Hi readers. Thanks for coming by for a read, despite the fact none of you ever take my advice about authors and books. I’d be disappointed in you if I didn’t know you probably wouldn’t have liked them anyway.
For instance, Balzac’s Droll Stories, you’ll probably recall, I told you was the funniest book I’ve ever read. Told you where you can download it free on wossname, gutenberg.org website. And I’ll go to my grave confident not a damned one of you bothered to have a look.
So when I tell you about Jasper Fforde I can do it with a high level of confidence I could say anything and not get caught in a lie.
I first told you about The Eyre Affair, by Jasper Fforde, along with The Well of Lost Plots, and maybe some others in that series. I’ve managed to actually get a few people to try some of those and nobody liked them. Gave some the books free. Poof! Not a, “Hey! Funny, intriguing book.” Nothing.
Jeanne likes Jasper Fforde. Might well be she introduced me to his works. Shows how the coincidence coordinators are always at work. Two people, the only two in Christiandom who’d enjoy Jasper Fforde, happen to be close friends. I love those guys, the CCs.
Anyway, The Fourth Bear is a good book I think you’d enjoy if you were ever stuck in a prison cell the way Steve McQueen was in Pappilon and not allowed to talk to anyone for several years, do anything but read the book. Fforde explains the deep mystery, for instance, of why three bowls of porridge all poured at the same time, are vastly different temperatures.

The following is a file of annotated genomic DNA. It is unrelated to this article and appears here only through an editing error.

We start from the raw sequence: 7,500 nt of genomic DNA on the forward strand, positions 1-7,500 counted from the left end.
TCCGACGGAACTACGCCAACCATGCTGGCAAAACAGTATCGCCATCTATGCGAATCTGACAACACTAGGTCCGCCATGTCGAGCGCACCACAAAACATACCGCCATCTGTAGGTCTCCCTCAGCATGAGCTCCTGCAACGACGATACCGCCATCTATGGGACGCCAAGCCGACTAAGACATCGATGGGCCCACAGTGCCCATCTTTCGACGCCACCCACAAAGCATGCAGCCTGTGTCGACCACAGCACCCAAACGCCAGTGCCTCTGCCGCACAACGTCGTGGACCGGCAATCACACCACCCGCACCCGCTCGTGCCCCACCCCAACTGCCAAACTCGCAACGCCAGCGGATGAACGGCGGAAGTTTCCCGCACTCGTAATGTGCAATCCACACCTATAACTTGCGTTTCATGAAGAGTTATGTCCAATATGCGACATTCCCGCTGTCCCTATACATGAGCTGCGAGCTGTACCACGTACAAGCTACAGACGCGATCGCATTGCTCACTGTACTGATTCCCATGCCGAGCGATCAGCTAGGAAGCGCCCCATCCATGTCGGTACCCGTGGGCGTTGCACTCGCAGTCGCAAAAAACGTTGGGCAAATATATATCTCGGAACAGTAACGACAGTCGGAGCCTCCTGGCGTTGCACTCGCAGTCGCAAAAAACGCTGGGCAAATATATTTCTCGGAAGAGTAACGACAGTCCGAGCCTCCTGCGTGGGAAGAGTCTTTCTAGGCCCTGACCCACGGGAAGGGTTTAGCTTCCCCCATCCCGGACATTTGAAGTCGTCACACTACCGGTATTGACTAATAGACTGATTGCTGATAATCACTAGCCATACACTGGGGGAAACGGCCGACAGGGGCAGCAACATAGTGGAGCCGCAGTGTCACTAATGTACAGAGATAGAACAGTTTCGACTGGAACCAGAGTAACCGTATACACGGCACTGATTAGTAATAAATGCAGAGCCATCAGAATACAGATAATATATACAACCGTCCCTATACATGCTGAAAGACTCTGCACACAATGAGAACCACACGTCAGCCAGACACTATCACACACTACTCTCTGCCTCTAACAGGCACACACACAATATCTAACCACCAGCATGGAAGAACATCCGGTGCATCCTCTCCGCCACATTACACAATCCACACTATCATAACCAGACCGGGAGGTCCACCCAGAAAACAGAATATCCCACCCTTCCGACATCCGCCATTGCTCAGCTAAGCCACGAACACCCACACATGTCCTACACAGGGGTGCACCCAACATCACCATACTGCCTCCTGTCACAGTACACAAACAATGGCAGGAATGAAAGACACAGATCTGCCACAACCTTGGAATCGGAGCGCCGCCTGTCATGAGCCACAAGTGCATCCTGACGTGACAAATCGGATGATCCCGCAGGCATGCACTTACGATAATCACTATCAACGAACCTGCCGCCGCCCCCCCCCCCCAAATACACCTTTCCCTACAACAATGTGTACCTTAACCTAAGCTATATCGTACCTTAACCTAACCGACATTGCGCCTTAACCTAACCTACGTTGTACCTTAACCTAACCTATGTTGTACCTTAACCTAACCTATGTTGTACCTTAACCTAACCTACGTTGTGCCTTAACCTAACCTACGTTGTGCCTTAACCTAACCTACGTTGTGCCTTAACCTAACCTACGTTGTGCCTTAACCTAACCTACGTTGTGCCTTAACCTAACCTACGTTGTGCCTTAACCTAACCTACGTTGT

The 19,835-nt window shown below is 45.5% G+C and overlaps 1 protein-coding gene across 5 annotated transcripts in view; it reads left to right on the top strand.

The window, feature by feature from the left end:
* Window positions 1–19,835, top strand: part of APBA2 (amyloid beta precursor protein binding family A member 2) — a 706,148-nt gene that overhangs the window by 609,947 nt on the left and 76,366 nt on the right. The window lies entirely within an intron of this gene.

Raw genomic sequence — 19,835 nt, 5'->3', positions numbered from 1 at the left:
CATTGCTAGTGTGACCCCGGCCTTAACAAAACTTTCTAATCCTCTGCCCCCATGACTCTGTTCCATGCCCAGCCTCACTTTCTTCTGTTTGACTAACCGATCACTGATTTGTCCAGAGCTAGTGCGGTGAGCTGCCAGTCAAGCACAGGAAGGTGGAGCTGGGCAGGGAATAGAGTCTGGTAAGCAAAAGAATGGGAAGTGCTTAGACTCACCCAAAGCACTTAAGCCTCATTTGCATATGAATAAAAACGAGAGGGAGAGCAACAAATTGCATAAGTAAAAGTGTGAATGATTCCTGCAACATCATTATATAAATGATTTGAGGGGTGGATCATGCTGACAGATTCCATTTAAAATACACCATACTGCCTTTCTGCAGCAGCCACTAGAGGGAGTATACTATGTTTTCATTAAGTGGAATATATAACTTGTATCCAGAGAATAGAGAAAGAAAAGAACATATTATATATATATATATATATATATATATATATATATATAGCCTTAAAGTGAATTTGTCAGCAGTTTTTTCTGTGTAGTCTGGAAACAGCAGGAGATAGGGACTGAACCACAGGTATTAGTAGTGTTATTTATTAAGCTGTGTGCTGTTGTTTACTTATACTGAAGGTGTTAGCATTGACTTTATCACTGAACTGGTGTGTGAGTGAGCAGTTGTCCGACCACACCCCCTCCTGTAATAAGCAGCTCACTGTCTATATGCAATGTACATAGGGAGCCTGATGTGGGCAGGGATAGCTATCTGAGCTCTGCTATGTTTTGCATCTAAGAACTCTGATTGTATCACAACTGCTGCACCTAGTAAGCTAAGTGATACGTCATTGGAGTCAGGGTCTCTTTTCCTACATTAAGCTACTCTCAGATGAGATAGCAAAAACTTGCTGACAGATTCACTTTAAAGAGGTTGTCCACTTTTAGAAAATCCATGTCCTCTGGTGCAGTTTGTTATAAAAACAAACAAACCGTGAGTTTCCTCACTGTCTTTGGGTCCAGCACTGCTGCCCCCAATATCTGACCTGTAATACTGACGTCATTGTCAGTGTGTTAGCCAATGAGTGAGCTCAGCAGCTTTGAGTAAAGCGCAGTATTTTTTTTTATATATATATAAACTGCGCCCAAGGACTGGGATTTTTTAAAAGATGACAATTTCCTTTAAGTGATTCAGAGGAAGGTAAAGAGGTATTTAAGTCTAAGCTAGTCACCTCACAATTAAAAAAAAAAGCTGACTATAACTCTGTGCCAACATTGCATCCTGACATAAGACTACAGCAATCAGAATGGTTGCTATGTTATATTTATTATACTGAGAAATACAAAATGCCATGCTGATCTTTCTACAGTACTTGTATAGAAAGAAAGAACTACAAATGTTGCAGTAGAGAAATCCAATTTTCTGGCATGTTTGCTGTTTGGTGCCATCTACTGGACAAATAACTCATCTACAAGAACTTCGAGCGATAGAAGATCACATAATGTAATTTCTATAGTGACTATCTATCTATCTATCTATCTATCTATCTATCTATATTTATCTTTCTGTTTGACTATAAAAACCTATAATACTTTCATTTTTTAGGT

Fforde, for the purposes of this book, lands the reader in a world where talking bears are fighting for their rights, trying to become civilized the way Native American tribes tried to become civilized to keep from being slaughtered by whites. But the bears come at a later time in history, when a larger or more vocal part of sympatric humanity carries some weight.
Not to say they’re able to pass legislation, THE RIGHT TO KEEP AND ARM BEARS, to allow bears to defend themselves from hunters. But the do put them on reservations where it’s more difficult to shoot them.
Fforde’s main character, Detective Jack Spratt, heads the Nursery Crimes Division of a city police department. Constantly he’s chasing down criminals out of nursery rhymes. Persons Of Questionable Reality.
But he’s one himself, and from the time his wife died from overeating fat, he’s able to overcome certain behaviors considered compulsive.
This plot contains a fast moving set of plot devices involving the Gingerbread Man, various bears, Goldilox, and giant cucumbers responsible for cuclear detonations threatening the bears, the humans, and possibly world peace.
Read it if you’re ever in prison.